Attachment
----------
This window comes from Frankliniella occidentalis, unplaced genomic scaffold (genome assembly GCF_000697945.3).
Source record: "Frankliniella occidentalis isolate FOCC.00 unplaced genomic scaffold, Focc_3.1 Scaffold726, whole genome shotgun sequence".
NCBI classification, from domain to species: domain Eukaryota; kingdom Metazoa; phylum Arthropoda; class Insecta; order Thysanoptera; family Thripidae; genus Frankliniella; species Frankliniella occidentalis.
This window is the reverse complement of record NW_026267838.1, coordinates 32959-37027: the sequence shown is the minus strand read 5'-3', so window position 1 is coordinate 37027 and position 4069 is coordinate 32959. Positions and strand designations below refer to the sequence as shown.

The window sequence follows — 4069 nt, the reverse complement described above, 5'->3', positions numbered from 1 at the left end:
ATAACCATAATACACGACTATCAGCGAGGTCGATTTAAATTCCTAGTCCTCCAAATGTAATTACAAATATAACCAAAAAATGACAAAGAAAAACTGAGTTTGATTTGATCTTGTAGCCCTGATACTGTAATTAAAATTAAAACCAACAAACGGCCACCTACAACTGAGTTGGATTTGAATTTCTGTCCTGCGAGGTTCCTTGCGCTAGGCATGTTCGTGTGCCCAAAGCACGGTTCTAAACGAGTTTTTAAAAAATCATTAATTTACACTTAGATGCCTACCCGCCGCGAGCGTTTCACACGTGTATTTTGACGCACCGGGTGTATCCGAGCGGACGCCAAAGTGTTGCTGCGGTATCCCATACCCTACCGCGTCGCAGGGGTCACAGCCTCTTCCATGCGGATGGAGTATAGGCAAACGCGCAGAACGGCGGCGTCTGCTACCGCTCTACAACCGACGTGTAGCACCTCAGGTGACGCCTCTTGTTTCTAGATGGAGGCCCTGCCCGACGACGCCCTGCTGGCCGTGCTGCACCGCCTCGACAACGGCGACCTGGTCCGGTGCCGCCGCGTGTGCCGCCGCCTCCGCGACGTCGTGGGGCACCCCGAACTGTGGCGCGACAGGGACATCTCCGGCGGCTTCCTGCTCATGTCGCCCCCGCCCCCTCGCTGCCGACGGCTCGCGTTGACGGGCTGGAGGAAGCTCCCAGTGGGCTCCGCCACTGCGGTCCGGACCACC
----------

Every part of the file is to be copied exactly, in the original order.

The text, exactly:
This window comes from Frankliniella occidentalis, unplaced genomic scaffold (genome assembly GCF_000697945.3).
Source record: "Frankliniella occidentalis isolate FOCC.00 unplaced genomic scaffold, Focc_3.1 Scaffold726, whole genome shotgun sequence".
NCBI classification, from domain to species: domain Eukaryota; kingdom Metazoa; phylum Arthropoda; class Insecta; order Thysanoptera; family Thripidae; genus Frankliniella; species Frankliniella occidentalis.
This window is the reverse complement of record NW_026267838.1, coordinates 32959-37027: the sequence shown is the minus strand read 5'-3', so window position 1 is coordinate 37027 and position 4069 is coordinate 32959. Positions and strand designations below refer to the sequence as shown.

The window sequence follows — 4069 nt, the reverse complement described above, 5'->3', positions numbered from 1 at the left end:
ATAACCATAATACACGACTATCAGCGAGGTCGATTTAAATTCCTAGTCCTCCAAATGTAATTACAAATATAACCAAAAAATGACAAAGAAAAACTGAGTTTGATTTGATCTTGTAGCCCTGATACTGTAATTAAAATTAAAACCAACAAACGGCCACCTACAACTGAGTTGGATTTGAATTTCTGTCCTGCGAGGTTCCTTGCGCTAGGCATGTTCGTGTGCCCAAAGCACGGTTCTAAACGAGTTTTTAAAAAATCATTAATTTACACTTAGATGCCTACCCGCCGCGAGCGTTTCACACGTGTATTTTGACGCACCGGGTGTATCCGAGCGGACGCCAAAGTGTTGCTGCGGTATCCCATACCCTACCGCGTCGCAGGGGTCACAGCCTCTTCCATGCGGATGGAGTATAGGCAAACGCGCAGAACGGCGGCGTCTGCTACCGCTCTACAACCGACGTGTAGCACCTCAGGTGACGCCTCTTGTTTCTAGATGGAGGCCCTGCCCGACGACGCCCTGCTGGCCGTGCTGCACCGCCTCGACAACGGCGACCTGGTCCGGTGCCGCCGCGTGTGCCGCCGCCTCCGCGACGTCGTGGGGCACCCCGAACTGTGGCGCGACAGGGACATCTCCGGCGGCTTCCTGCTCATGTCGCCCCCGCCCCCTCGCTGCCGACGGCTCGCGTTGACGGGCTGGAGGAAGCTCCCAGTGGGCTCCGCCACTGCGGTCCGGACCACC